The discussions were held with Hindu women engaged in agricultural production from three villages in two districts of Western Orissa, Jharsuguda and Sundargarh. The forty-three women included both landless agricultural labourers and peasant women from small farming households.
The official administrative process by which this was done included the Plan of 1772, issued by Warren Hastings, that Hindus were to be governed in (personal) matters by Hindu law, and Muslims according to Islamic law. This was rigorously enforced by the courts and administrative offices, leading to the necessity of compiling the necessary 'Hindu law' to be applied. For a critical account of this process, see Derrett 1968; for a formal historical account, see Basu 1983, Jain 1966 and Gledhill 1964.
Preamble, Constitution of India 1950.
In this case, the personal laws were challenged as being contrary to Article 14, the fundamental right to equality, and therefore void under Article 13, which provides that a law in contravention with the fundamental rights shall be void to the extent of the inconsistency.
Section 4, HSA. However, it does not touch or affect the law relating to joint family and partition, and the previous law continues to operate in such matters. Thus, for instance, the right of the mother or widow to a share on partition between the father and sons in a Mitakshara family or between the sons after the death of the father is not affected or abrogated by this Act. Gopal Narain vs. D.P. Goenka (71) A. Delhi 61.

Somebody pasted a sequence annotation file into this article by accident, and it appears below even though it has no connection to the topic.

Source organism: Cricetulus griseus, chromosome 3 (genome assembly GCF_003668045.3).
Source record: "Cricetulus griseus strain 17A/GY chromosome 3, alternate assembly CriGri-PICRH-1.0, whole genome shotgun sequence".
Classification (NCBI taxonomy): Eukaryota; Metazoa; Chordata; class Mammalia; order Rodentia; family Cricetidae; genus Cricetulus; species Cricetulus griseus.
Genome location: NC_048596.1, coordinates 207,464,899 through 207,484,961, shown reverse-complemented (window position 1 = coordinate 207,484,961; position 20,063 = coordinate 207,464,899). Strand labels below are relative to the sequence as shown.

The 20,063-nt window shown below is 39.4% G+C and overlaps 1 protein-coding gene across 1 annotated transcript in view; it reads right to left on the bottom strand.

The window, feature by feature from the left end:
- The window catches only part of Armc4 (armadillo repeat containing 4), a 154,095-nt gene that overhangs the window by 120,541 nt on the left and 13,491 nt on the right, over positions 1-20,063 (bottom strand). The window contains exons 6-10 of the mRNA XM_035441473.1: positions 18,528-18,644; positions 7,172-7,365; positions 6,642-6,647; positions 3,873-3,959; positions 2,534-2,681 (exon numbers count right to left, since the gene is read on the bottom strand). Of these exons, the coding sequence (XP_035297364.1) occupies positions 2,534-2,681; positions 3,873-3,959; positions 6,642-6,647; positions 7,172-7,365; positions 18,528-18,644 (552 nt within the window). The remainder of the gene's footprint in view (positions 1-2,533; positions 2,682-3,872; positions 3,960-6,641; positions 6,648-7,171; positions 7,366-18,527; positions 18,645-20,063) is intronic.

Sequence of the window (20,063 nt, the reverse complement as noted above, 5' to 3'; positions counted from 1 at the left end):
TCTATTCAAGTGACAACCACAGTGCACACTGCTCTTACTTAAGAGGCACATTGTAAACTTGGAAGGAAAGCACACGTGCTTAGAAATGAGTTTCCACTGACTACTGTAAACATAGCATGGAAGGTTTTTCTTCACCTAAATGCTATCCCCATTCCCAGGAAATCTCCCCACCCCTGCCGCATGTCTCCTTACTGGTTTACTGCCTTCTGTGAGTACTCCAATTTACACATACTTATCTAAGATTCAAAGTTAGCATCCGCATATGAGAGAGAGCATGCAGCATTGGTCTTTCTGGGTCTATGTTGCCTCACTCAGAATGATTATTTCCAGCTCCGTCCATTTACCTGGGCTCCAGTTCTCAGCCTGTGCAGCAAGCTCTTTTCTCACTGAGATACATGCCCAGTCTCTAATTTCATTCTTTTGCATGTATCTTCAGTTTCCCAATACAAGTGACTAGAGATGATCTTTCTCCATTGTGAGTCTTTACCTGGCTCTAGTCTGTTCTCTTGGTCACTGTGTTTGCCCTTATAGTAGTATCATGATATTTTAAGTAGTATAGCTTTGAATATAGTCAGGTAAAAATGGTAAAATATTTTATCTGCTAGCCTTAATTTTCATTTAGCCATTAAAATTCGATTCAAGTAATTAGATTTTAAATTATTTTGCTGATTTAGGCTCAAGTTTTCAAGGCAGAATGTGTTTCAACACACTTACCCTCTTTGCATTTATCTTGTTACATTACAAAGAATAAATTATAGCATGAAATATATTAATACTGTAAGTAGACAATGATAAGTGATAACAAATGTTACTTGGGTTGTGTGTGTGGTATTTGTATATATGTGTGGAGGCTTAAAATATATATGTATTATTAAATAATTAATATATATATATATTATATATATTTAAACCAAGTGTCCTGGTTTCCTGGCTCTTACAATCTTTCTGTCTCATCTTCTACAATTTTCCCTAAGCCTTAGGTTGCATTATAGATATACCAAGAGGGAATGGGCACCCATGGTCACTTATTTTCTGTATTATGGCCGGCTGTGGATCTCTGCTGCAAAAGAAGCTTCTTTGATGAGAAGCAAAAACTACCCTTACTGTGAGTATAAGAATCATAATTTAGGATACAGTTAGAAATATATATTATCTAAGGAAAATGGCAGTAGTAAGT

Section 3, Hindu Women's Right to Property Act 1937.
The special relation between brothers and sisters, marked by the brother's duty to protect his sister and the sister's special dependence on him to do so, is celebrated by millions of Hindu males and females every year in the festival of 'Rakhee'. The festival is the celebration of the brother–sister relationship, where the ritual consists of a sister tying a piece of thread on her brother's wrist as a symbol of lifelong affection, in return for which the brother is bound by a duty to always come to her protection.
The 'bargaining approach' is a development of economic formulations of the bargaining 'model'. For detailed analyses and applications of the bargaining approach in various contexts, see Sen (1983, 1987); Agarwal (1994, 1995); Kabeer (1994); Hart (1995); and Folbre (1986).
Agarwal, Bina (1995) 'Gender and legal rights in agricultural land in India', Economic and Political Weekly (March 25): A-39–56.
—— (1994) A Field of One's Own: Gender and Land Rights in South Asia, Cambridge: Cambridge University Press.
Ahmed-Ghosh, H. (1993) 'Agricultural development and work patterns of women in a North India village', in D. Bagchi and S. Raju (eds) Women and Work in South Asia: Regional Patterns and Perspectives, London: Routledge.